From an article in the New York Times, “after declining for several years, the number of children in foster care jumped 8 percent nationally, to 428,000, between fiscal years 2012 and 2015, the most recent data available. Experts say opioid abuse accounts for a lot of that increase. Officials cited parental substance abuse as a reason for removing children from families in 32.2 percent of cases in 2015, up from 28.5 percent in 2012.” With this in mind, and the heroin epidemic in full force in The United States, it’s no wonder that the foster care system is growing.
Are Children In Foster Care More Likely To Have A Substance Use Disorder?
In an interesting study by the U.S. National Library Of Medicine, they found, “youth in certain living situations were more likely to be using illicit substances or meet criteria for SUD (substance use disorders), specifically youth in independent living and congregate care settings. These findings are not surprising, as youth in independent living settings would obviously have more freedom to participate in these activities and youth in congregate care settings are often placed there because of behavior issues and/or mental health problems – all risk factors for substance use and disorder.”
Child Protective Services Response To Substance Abuse
Agencies that are dedicated to helping children and ensuring that they aren’t being abused (such as Child Protective Services) have guidelines to follow, and will not necessarily take a child away if a foster parent uses drugs or alcohol.
The guidelines from the State of Michigan Department of Health and Human Services, are based on these ideas: “Substance use, or the addiction of the parent-caretaker or adult living in the home to alcohol or drugs, does not in and of itself constitute evidence of abuse or neglect of the child. Parents use legally or illegally obtained drugs to varying degrees and many remain able to safely care for their child. If other adults residing in the child’s home are using drugs/alcohol, the parent/caretaker’s capacity to care for the child and ensure his or her safety and well-being must be evaluated.”
What Other Problems Come From Living In A Home With Addiction
According to the State of Michigan Department of Health and Human Services, some of the factors that very often appear in drug homes are:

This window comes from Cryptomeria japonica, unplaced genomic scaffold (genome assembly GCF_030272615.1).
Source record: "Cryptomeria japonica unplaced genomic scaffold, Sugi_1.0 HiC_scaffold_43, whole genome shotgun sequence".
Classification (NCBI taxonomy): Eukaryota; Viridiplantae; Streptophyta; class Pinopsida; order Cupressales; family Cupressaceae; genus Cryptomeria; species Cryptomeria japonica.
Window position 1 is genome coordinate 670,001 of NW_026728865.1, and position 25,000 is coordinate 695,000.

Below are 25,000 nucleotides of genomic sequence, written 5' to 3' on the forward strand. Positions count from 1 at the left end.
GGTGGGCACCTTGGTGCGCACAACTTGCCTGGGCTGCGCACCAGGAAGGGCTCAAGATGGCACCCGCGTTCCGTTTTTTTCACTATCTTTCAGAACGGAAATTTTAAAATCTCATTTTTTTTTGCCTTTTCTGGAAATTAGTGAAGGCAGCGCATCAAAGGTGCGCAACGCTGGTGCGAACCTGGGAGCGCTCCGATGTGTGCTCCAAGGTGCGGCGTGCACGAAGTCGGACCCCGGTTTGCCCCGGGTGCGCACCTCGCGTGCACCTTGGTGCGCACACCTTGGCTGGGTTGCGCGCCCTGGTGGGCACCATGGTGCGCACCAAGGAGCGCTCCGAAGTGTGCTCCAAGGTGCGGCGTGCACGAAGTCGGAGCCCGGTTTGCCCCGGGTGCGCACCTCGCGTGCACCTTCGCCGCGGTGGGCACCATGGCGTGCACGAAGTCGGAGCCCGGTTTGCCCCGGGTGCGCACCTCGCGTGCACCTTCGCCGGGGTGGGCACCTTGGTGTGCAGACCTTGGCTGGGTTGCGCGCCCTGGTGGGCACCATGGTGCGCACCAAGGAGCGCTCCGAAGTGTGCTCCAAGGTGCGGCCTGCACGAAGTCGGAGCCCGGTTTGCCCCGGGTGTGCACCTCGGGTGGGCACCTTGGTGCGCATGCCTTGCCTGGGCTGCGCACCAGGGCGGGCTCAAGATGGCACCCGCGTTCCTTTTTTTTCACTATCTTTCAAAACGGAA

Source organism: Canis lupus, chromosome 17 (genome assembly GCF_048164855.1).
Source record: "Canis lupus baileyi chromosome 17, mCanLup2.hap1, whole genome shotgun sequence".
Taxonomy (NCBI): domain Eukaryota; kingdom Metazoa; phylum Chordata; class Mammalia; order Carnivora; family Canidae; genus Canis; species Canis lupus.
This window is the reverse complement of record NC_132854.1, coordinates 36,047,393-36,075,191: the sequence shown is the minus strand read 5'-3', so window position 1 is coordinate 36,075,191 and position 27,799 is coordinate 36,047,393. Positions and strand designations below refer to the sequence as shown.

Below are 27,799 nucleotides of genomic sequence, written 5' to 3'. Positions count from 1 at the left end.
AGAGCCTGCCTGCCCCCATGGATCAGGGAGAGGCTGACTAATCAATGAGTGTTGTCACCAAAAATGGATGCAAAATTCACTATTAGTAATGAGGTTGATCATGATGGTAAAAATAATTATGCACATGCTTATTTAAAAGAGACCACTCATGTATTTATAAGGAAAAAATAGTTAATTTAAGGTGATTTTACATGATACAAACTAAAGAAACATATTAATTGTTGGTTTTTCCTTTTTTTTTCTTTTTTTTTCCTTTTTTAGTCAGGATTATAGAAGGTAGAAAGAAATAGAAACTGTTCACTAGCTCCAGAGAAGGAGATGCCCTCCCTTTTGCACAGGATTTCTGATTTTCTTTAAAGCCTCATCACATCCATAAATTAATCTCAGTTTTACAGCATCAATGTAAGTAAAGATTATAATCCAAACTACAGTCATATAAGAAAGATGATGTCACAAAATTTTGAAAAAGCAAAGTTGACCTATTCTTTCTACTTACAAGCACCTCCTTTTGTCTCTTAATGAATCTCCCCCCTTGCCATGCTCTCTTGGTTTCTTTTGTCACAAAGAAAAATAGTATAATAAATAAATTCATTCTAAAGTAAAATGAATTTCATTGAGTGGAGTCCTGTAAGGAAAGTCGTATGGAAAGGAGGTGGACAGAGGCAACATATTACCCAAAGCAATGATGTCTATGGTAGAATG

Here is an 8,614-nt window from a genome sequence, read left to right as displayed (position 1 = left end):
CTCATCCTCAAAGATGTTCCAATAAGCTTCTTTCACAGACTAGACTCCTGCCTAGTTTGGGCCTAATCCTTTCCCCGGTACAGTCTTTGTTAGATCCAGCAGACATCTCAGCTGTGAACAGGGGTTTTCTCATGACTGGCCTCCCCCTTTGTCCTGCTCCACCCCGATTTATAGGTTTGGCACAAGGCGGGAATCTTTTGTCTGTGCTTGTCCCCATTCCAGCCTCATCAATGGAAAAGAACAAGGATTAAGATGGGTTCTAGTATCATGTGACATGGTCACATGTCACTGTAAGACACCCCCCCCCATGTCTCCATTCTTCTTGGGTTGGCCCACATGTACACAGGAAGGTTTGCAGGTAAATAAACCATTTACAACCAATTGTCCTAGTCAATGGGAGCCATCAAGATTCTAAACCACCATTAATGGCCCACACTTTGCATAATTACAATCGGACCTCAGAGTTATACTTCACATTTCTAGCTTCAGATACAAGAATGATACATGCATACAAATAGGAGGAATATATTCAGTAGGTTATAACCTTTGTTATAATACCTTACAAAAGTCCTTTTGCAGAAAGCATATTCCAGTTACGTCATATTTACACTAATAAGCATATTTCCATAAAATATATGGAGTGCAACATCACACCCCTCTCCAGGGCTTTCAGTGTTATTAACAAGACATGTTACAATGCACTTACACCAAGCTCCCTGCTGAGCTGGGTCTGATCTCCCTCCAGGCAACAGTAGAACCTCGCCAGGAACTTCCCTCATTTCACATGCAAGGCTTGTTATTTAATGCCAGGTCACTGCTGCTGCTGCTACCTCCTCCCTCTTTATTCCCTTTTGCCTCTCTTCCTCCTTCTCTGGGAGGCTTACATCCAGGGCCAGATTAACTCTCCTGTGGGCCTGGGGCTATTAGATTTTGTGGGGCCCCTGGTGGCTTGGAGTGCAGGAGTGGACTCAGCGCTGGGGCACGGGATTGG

- Loss of household control (individual who controls the drug trade usually controls the environment).
- Unsecured weapons.
- Presence of illegal and/or controlled substances.
- High potential for violence.
- General neglect, such as squalor, lack of food, etc. Unmet needs of the child.
- Presence of individuals who endanger the child’s welfare.
Signs That A Person Is Addicted To Drugs Or Alcohol
It can be difficult to believe that a person you care about is using drugs, oftentimes a person suffering from an addiction is pretty good at hiding it. There are a few different signs that you can look for if you believe your spouse, foster child, or parent is addicted to drugs. They might spend a lot of time alone, slur their speech, drink or drug more than they say they will, or tell you that they aren’t going to drink or drug anymore… but then do anyways.
Addiction Might Be Hard To See
Sometimes the indications of an addiction can be more subtle than this—and if a person’s eyes are red, or if they constantly wear long sleeve shirts—as sometimes a person using heroin will hide their needle track marks with their sleeves. These aren’t always a dead give away for addiction, but they can certainly be cause for suspicion in some cases.
Some people with an addiction will experience withdrawals when they aren’t using drugs at which time they might sleep a lot or a little, have mood swings, not be able to eat, or not be able to hold down what they do eat. Detoxification, behavioral treatment, and peer support groups can be some of the safest way to live a substance free life.
How To Get Treatment For An Addiction
Addiction is a physical, mental disease and disorder, and unless properly treated, it can cause a lot of other issues in a person’s life. Some people don’t ever get the help they need for an addiction and they wind up with even worse consequences. It can leave a person broken, with no job, home, friends, or money.
If you would like to learn more about treatment for substance use disorders or addiction’s impact on foster care, contact Rehabcenter.net for more information.Article Sources
State of Michigan Department of Health and Human Services - Children’s Protective Services Manual
U.S. National Library of Medicine - Substance Use and Abuse among Older Youth in Foster Care